Bentley Continental GT Convertible is drop top gorgeous

Interior of the Bentley Continental GT Convertible
The superior interior of the Bentley Continental GT Convertible
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The new Bentley Continental GTC has a strong claim to be the world’s finest convertible. Others might be more luxurious, nimble or even faster (although not by very much), but only in the Bentley is such a convincing total package. First impressions of this imposing motor car are that the interior is as cosseting as the exterior is imperious. Make no mistake, for regardless of how anachronistic that term might be, a ‘motor car’ is what this is, through and through.

The Continental is sometimes described by company insiders as Bentley’s ‘bread and butter’, the core model that marked its rebirth back in 2003 and which now, in a much altered, improved, and enhanced new version, continues to be the most recognisable product from the Crewe-based manufacturer.

Luxury sports car

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For many, the Continental GT is the physical manifestation of what a large, expensive, luxury sports car should look like. It ticks all the boxes in the mind of the viewer, for better or for worse. Always handsome, but now tantalisingly close to classically beautiful, the car has lost none of its lustre in droptop form. For about six months, Prospective customers have done without the choice of an open-topped Conti for several months, a significant absence in the line-up and not the kind of limitless choice this type of buyer is used to.

Developed in parallel with the coupe, the convertible version loses none of the stately elegant, becoming one of the most most sinuous and seductive designs Bentley has undertaken in its 100 year history. Head designer Stefan Sielaff is – like many UK-trained German car designers – a committed Anglophile. Over his four years at Bentley he has studiously assembled an international team capable of distilling ‘Britishness’ – that ephemeral and frankly indefinable quality – into every model in the range. Admittedly, as a VW Group member Bentley has access to technology and development budgets independent manufacturers can only dream of.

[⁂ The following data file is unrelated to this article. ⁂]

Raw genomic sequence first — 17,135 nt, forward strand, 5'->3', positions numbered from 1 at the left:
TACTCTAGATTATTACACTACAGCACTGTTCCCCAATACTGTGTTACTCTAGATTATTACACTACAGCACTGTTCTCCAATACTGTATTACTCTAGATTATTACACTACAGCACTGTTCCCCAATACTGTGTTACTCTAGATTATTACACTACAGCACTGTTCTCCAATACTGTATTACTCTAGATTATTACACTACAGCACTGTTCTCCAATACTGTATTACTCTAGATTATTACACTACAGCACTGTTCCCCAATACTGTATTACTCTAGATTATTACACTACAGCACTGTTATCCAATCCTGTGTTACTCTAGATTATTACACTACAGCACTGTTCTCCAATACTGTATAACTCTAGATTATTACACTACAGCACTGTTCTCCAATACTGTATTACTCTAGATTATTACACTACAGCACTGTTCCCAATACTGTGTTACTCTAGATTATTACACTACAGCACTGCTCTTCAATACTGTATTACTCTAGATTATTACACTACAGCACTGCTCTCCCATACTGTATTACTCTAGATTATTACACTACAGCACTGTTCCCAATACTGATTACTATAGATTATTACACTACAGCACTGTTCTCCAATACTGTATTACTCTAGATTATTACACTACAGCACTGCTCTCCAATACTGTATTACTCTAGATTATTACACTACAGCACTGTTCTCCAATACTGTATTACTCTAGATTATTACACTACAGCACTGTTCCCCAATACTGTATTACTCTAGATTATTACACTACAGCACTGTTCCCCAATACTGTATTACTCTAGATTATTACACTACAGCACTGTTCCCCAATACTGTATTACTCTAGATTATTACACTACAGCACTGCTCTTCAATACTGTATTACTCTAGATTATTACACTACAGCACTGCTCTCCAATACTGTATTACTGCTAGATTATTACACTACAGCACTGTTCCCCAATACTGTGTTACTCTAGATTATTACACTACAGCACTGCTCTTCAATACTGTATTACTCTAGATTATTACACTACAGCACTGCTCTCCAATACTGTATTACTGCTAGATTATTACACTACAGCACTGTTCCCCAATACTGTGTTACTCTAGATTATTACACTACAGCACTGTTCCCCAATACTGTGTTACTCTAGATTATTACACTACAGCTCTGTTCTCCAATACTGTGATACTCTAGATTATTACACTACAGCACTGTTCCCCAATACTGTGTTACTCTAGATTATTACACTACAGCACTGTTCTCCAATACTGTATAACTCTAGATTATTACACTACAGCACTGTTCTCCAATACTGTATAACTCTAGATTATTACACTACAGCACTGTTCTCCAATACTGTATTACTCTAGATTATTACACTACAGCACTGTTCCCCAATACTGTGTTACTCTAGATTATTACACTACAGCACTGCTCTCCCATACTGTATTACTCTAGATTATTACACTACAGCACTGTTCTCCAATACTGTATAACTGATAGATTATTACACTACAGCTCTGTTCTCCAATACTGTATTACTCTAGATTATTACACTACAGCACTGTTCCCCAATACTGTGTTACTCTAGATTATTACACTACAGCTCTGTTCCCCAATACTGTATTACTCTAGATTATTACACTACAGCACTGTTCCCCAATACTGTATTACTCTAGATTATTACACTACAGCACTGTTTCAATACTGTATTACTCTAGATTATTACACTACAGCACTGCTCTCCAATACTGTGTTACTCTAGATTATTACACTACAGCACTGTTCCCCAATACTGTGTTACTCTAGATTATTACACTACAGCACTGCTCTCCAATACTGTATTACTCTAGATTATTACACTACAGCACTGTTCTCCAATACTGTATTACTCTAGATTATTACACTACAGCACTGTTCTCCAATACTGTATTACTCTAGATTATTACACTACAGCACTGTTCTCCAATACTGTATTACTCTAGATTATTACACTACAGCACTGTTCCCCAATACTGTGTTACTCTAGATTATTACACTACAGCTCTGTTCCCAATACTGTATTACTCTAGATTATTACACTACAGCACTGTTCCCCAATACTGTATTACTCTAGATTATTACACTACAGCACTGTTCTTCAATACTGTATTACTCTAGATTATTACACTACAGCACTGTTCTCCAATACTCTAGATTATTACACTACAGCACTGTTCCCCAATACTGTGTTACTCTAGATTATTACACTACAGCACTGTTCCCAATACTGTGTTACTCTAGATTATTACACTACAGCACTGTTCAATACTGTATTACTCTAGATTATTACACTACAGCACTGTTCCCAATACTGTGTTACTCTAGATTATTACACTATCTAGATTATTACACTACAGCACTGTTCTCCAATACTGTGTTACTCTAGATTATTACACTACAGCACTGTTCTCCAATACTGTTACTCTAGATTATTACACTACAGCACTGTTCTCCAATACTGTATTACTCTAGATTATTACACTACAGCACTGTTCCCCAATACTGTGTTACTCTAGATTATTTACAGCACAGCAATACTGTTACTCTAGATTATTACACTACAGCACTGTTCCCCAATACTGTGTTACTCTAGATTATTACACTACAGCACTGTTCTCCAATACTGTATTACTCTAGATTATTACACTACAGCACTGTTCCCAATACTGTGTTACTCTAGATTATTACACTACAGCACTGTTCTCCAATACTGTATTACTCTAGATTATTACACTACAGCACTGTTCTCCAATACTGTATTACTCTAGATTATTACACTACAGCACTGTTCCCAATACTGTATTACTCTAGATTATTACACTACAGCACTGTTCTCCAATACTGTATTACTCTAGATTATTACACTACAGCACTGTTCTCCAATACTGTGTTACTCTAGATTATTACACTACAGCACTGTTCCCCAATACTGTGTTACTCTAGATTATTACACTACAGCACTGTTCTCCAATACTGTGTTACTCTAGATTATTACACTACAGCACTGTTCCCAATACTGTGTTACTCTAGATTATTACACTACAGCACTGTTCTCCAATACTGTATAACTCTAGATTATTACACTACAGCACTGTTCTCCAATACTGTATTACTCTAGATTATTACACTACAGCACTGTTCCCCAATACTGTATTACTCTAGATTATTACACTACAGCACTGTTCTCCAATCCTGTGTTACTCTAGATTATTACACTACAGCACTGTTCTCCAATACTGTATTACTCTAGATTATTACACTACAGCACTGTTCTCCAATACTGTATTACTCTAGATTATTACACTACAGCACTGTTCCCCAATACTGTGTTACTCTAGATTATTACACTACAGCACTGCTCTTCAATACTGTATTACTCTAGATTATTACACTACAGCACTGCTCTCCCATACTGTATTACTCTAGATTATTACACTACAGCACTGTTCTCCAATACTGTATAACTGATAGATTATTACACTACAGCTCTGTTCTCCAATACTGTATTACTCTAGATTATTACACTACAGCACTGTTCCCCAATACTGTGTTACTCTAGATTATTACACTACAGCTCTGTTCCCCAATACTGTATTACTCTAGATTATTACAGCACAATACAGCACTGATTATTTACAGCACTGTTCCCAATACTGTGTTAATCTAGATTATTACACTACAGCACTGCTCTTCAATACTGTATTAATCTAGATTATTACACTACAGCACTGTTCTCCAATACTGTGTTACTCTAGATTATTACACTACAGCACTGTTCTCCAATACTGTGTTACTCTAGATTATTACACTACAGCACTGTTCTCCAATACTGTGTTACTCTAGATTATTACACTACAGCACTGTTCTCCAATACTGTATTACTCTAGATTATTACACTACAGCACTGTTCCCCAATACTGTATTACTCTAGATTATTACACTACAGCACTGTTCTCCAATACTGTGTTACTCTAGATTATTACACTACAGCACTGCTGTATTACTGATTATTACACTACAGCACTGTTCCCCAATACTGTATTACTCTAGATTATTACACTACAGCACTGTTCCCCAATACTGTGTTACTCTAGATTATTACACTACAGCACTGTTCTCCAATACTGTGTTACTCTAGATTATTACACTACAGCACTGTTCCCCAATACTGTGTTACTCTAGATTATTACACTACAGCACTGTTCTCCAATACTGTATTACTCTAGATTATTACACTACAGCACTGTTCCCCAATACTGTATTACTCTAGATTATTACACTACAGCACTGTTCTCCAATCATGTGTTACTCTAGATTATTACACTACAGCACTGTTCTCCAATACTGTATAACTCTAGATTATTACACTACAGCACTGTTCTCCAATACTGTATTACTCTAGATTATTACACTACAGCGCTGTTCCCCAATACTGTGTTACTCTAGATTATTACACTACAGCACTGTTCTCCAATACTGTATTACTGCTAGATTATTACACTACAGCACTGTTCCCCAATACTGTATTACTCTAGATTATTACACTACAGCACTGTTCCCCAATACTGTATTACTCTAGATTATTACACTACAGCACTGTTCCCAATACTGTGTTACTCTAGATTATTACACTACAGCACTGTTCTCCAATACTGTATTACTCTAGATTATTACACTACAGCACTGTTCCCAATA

Happily, it deploys these resources with serious aplomb, and as a result the Continental GT siblings have easy claim to be the most complete luxury cars in their sector. They’re not as sporting as an Aston Martin, nor as refined as a Rolls-Royce, nor are they as raucous as a Lamborghini or as overtly technical as a McLaren, or even as in your face as a Ferrari. Instead, they’re ‘just’ Bentleys, a refreshingly straightforward expression of wealth in a world where conspicuous consumption has reached a raging clamour (encouraging the rest of the world frequently rages right back). Admittedly, this solidly elegant foundation allows the GTC to be specified in limitless ways, effectively representing all things to all people. Sober, discrete and stylish luxury? Or outrageously loud expression of taste? Bentley’s design team has created the ultimate template, a willingness to accommodate that accounts for the brand’s 10,000 annual sales (making it the self-proclaimed leader in the luxury sector).

Bentley cars

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Behind the wheel, the convertible shares the many admirable qualities displayed by its hard-topped sibling – effortless power, handling that belies the Bentley’s size and weight, plus an interior that is, in almost every respect, one of the best you’ll find in any car, anywhere. Interiors matter more in a convertible, naturally. If you can whip the top off (which takes just 19 seconds), you get a birds-eye view of a sumptuous trimmed cabin, a nest of hand-stitched leather, a vast choice of wood veneers and knurled metal knobs and dials. The performance almost feels like an afterthought, so superior is the experience of wafting along beneath a (hopefully) clear blue sky, surrounded by craft and attention to detail. But it’s all there, and the GTC has a zest and thrust that defies its size.

This is conspicuous consumption writ large and unembarrassed, a beautiful object that exceeds every reasonable envelope simply because it can. One hundred years after WO Bentley set out to build the very best cars in the world, the company that bears his name is still rising to the challenge.


Bentley Continental GTC, from £149,350. For more information, visit the website

Jonathan Bell has written for Wallpaper* magazine since 1999, covering everything from architecture and transport design to books, tech and graphic design. He is now the magazine’s Transport and Technology Editor. Jonathan has written and edited 15 books, including Concept Car Design, 21st Century House, and The New Modern House. He is also the host of Wallpaper’s first podcast.